Published December 23, 2015 by Peter Elkind (FORTUNE)
Numerous politicians—particularly Republicans—have executed breathtaking reversals in their positions on Common Core as the political head over the education standards intensified. To see how the conflict has played out, read Business Gets Schooled.
Yes! “We’re doing Common Core in New Jersey, and we’re going to continue … I think that part of the Republican opposition … is a knee-jerk reaction … that if the President likes something, then the Republicans in Congress don’t.” —August 2013, at an education conference, Las Vegas
No! “We must reject federal control of our education and return it to parents and teachers. We need to take it out of the cubicles of Washington, D.C., where it was placed by the Obama administration, and return it to the neighborhoods of New Jersey.” —May 28, 2015, speech at Burlington County College, N.J.
Yes! “Because people have a different view of what Common Core is, am I supposed to back away from something that I know works?” —May 2015, Nashville
Er, I think so: “The term ‘Common Core’ is so darn poisonous, I don’t even know what it means. I’m for higher standards—state created, locally implemented—where the federal government has no role in the … content or curriculum.” —Aug. 14, 2015, Iowa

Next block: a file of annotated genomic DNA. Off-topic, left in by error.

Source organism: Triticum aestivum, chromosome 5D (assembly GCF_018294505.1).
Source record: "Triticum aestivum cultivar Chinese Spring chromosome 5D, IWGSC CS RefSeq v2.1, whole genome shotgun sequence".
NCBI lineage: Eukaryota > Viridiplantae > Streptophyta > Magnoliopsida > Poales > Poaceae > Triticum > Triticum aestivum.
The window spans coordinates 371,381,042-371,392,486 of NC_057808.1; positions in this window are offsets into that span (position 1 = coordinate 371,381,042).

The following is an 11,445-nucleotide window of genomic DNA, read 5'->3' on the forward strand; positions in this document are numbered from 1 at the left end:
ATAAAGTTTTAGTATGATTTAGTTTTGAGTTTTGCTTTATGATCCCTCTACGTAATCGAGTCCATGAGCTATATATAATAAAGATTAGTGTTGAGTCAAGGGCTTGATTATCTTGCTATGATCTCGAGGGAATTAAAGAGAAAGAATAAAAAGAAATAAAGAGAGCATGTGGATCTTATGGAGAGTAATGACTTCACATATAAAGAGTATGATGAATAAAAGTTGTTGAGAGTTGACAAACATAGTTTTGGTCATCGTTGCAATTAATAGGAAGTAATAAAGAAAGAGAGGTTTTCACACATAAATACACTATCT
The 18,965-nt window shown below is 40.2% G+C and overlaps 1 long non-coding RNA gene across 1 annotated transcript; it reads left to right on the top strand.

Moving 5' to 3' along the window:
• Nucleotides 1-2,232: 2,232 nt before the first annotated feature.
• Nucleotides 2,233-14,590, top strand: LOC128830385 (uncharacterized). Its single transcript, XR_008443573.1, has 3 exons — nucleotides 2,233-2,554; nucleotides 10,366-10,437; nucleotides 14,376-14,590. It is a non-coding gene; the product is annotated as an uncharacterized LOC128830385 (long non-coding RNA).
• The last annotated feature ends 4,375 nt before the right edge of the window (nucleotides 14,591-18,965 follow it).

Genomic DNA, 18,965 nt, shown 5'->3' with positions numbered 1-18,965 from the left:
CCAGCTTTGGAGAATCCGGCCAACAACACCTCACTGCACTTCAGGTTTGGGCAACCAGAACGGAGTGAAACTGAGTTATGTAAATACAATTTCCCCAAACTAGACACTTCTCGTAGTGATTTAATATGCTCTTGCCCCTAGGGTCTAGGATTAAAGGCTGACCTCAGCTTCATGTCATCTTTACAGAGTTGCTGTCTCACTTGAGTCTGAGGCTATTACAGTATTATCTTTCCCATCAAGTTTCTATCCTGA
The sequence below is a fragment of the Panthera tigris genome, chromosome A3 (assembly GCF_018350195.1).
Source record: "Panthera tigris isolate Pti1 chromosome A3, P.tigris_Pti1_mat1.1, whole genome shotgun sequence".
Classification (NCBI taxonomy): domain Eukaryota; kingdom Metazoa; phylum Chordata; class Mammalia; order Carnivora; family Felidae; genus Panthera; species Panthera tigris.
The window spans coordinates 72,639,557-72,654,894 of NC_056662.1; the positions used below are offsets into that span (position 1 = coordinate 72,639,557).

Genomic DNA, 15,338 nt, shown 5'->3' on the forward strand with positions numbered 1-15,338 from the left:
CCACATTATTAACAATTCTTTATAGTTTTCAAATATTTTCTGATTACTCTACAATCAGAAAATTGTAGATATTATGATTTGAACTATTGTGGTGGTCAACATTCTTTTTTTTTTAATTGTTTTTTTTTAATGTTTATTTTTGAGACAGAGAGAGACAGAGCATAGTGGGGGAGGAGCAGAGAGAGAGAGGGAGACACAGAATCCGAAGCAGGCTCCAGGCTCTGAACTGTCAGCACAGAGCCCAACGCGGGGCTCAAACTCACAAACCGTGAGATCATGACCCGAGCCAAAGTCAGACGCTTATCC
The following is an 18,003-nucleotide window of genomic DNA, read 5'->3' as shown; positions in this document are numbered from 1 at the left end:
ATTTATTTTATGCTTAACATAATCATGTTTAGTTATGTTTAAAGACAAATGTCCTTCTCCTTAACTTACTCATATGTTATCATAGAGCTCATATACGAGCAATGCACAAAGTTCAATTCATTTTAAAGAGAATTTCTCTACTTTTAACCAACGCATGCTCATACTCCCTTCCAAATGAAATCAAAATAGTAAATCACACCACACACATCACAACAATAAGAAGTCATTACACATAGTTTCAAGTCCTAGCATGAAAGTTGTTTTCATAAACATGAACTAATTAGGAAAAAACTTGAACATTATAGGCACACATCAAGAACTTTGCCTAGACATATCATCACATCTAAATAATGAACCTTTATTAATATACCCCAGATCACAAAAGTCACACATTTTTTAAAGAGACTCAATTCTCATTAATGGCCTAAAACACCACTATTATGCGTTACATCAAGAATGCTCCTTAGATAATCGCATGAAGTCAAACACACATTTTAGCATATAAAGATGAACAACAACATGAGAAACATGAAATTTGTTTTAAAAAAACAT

Yes! “Internationally benchmarked standards and assessments help ensure our students graduate high school prepared with the skills necessary to succeed in the our 21st-century economy.” —November 2009, “Carly on Education,” position statement for senatorial campaign
No! “I think Common Core is a really bad idea. It is a giant bureaucratic program, and we have demonstrated over 40 years that the Department of Education can get bigger and bigger and bigger, and the quality of education continues to deteriorate.” —May 6, 2015, CNBC interview
Yes! “Rebrand it, refocus it, but don’t retreat.” —November 2013 speech, Council of Chief State School Officers
No! “We must kill Common Core and restore common sense.” —2015, Huckabee campaign website
Steadily in favor: Hillary Clinton, John Kasich
No clear position: Bernie Sanders
Always opposed: Ben Carson, Ted Cruz, Rand Paul, Donald TrumpFollow @FortySixNews